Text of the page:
While recent U.S. sanctions have spooked many potential partners, Cuba’s existing 200-odd joint ventures and other agreements with foreign companies appear to be staying the course.
A number of well-known corporations such as Nestle, Unilever, Imperial Cigars, Sheraton, Pernod-Ricard, Total and AB InBev have ventures in Cuba and none have fled in response to the U.S. crackdow
The companies did not respond to Reuters’ requests for comment. However, the sources said some were considering restructuring along the lines of British beverage giant Diageo PLC, which recently arrived in Cuba and partnered with a local firm in August to market rum.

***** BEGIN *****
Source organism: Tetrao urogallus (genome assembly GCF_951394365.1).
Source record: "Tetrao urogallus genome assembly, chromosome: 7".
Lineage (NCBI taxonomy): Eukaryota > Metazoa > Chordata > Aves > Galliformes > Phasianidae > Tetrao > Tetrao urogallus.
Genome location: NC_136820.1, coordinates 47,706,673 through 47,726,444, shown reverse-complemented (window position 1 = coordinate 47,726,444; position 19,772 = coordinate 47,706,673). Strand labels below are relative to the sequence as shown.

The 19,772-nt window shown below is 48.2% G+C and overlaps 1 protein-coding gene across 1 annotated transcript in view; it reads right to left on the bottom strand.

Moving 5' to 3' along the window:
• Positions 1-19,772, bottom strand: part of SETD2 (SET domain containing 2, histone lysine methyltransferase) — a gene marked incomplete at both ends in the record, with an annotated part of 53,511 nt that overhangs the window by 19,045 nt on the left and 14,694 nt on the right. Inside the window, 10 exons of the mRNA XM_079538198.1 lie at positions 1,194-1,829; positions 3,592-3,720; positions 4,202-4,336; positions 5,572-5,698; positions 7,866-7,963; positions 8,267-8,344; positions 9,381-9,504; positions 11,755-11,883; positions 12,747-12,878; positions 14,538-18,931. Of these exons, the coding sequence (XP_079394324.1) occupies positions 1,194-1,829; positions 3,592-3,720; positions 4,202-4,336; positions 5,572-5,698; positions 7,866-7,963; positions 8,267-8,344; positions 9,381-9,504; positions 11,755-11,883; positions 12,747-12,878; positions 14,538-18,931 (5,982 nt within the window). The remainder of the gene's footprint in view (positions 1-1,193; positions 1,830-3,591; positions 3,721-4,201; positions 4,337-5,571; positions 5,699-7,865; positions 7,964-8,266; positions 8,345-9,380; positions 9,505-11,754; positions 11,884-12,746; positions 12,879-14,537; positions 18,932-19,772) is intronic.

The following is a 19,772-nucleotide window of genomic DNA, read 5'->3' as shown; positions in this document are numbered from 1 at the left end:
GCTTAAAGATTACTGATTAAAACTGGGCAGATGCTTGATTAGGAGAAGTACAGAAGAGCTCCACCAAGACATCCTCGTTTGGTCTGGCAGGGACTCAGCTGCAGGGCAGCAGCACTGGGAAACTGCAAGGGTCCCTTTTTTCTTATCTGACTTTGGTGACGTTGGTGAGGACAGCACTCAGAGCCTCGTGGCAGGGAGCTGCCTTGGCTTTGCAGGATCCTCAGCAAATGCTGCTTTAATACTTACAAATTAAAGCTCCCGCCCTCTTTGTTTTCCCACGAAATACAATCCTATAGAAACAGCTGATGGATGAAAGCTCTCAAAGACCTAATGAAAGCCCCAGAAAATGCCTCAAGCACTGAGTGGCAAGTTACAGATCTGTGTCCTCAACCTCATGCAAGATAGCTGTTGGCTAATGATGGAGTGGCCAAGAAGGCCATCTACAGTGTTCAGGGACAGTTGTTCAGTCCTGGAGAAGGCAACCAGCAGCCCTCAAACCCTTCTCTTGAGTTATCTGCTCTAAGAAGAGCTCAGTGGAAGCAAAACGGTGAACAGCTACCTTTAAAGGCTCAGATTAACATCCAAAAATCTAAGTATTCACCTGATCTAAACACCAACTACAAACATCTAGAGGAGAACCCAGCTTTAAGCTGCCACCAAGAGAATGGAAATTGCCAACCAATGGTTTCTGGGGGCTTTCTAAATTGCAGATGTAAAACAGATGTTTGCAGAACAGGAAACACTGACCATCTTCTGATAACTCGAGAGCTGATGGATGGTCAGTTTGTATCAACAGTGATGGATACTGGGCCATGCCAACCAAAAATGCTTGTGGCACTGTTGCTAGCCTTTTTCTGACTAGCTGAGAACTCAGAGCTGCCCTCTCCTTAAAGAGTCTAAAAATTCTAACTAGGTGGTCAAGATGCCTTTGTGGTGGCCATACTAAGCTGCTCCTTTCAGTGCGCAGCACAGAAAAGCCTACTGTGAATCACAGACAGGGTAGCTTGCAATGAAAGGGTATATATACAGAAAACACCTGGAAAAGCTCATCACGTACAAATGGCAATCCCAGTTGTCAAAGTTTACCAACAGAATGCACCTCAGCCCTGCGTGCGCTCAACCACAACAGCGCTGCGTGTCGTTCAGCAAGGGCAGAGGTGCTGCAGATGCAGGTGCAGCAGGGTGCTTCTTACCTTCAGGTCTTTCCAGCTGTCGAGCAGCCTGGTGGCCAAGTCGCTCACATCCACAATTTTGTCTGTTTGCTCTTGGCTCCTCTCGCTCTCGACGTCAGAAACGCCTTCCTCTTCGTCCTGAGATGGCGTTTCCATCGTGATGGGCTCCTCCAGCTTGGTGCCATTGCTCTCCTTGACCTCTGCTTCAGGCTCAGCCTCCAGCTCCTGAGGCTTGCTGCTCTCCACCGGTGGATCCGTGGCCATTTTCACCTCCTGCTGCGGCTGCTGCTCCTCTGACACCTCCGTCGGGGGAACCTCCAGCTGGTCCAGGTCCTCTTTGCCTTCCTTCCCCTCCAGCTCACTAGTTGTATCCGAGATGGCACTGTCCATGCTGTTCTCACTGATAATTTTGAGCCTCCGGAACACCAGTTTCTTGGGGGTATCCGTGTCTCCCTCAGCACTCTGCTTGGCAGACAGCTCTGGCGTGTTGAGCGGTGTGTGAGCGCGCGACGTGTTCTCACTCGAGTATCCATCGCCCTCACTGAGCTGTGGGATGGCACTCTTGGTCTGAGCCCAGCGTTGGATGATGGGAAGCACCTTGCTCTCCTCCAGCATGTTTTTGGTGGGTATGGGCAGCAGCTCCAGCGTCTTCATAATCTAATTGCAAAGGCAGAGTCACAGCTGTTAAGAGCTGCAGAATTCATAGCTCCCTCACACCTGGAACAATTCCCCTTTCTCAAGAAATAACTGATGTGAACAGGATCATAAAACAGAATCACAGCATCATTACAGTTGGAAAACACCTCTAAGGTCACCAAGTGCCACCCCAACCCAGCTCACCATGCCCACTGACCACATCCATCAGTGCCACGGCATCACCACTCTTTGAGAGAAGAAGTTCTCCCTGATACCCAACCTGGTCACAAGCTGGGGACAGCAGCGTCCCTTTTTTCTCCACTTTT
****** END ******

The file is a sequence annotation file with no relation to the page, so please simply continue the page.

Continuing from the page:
Luca Cesarano, general director of the joint venture, has said he was confident Diageo was shielded from Helms-Burton, which assumes some U.S. exposure to collect penalties, since it was operating in Cuba through a subsidiary.
“Neither the subsidiary of Diageo, which is the partner, nor the venture, will interact with any Diageo entity or person that interacts with the United States,” he said in August.